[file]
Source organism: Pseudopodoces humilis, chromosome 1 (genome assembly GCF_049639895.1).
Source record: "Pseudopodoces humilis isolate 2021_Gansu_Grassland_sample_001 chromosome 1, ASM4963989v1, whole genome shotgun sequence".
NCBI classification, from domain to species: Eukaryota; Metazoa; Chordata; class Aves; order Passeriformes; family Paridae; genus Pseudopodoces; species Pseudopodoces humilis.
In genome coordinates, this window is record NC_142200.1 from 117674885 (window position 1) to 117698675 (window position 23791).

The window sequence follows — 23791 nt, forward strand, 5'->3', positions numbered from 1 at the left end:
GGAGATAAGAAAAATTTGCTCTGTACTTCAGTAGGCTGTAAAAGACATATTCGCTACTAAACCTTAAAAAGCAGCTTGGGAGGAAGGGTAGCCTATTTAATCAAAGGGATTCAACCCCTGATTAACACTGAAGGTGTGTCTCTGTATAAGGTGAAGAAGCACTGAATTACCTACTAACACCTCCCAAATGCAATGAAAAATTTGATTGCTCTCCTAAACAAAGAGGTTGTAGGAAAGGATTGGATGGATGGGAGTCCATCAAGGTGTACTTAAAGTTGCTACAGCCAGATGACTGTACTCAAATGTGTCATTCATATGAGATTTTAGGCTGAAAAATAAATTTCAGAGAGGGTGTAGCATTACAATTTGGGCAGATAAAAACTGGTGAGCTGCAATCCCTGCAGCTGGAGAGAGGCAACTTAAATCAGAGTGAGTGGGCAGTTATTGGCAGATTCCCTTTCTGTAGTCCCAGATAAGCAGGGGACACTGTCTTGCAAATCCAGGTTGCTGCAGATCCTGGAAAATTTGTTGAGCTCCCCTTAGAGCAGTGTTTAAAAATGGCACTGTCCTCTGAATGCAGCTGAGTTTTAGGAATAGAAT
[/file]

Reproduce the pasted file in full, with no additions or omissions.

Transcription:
Source organism: Pseudopodoces humilis, chromosome 1 (genome assembly GCF_049639895.1).
Source record: "Pseudopodoces humilis isolate 2021_Gansu_Grassland_sample_001 chromosome 1, ASM4963989v1, whole genome shotgun sequence".
NCBI classification, from domain to species: Eukaryota; Metazoa; Chordata; class Aves; order Passeriformes; family Paridae; genus Pseudopodoces; species Pseudopodoces humilis.
In genome coordinates, this window is record NC_142200.1 from 117674885 (window position 1) to 117698675 (window position 23791).

The window sequence follows — 23791 nt, forward strand, 5'->3', positions numbered from 1 at the left end:
GGAGATAAGAAAAATTTGCTCTGTACTTCAGTAGGCTGTAAAAGACATATTCGCTACTAAACCTTAAAAAGCAGCTTGGGAGGAAGGGTAGCCTATTTAATCAAAGGGATTCAACCCCTGATTAACACTGAAGGTGTGTCTCTGTATAAGGTGAAGAAGCACTGAATTACCTACTAACACCTCCCAAATGCAATGAAAAATTTGATTGCTCTCCTAAACAAAGAGGTTGTAGGAAAGGATTGGATGGATGGGAGTCCATCAAGGTGTACTTAAAGTTGCTACAGCCAGATGACTGTACTCAAATGTGTCATTCATATGAGATTTTAGGCTGAAAAATAAATTTCAGAGAGGGTGTAGCATTACAATTTGGGCAGATAAAAACTGGTGAGCTGCAATCCCTGCAGCTGGAGAGAGGCAACTTAAATCAGAGTGAGTGGGCAGTTATTGGCAGATTCCCTTTCTGTAGTCCCAGATAAGCAGGGGACACTGTCTTGCAAATCCAGGTTGCTGCAGATCCTGGAAAATTTGTTGAGCTCCCCTTAGAGCAGTGTTTAAAAATGGCACTGTCCTCTGAATGCAGCTGAGTTTTAGGAATAGAAT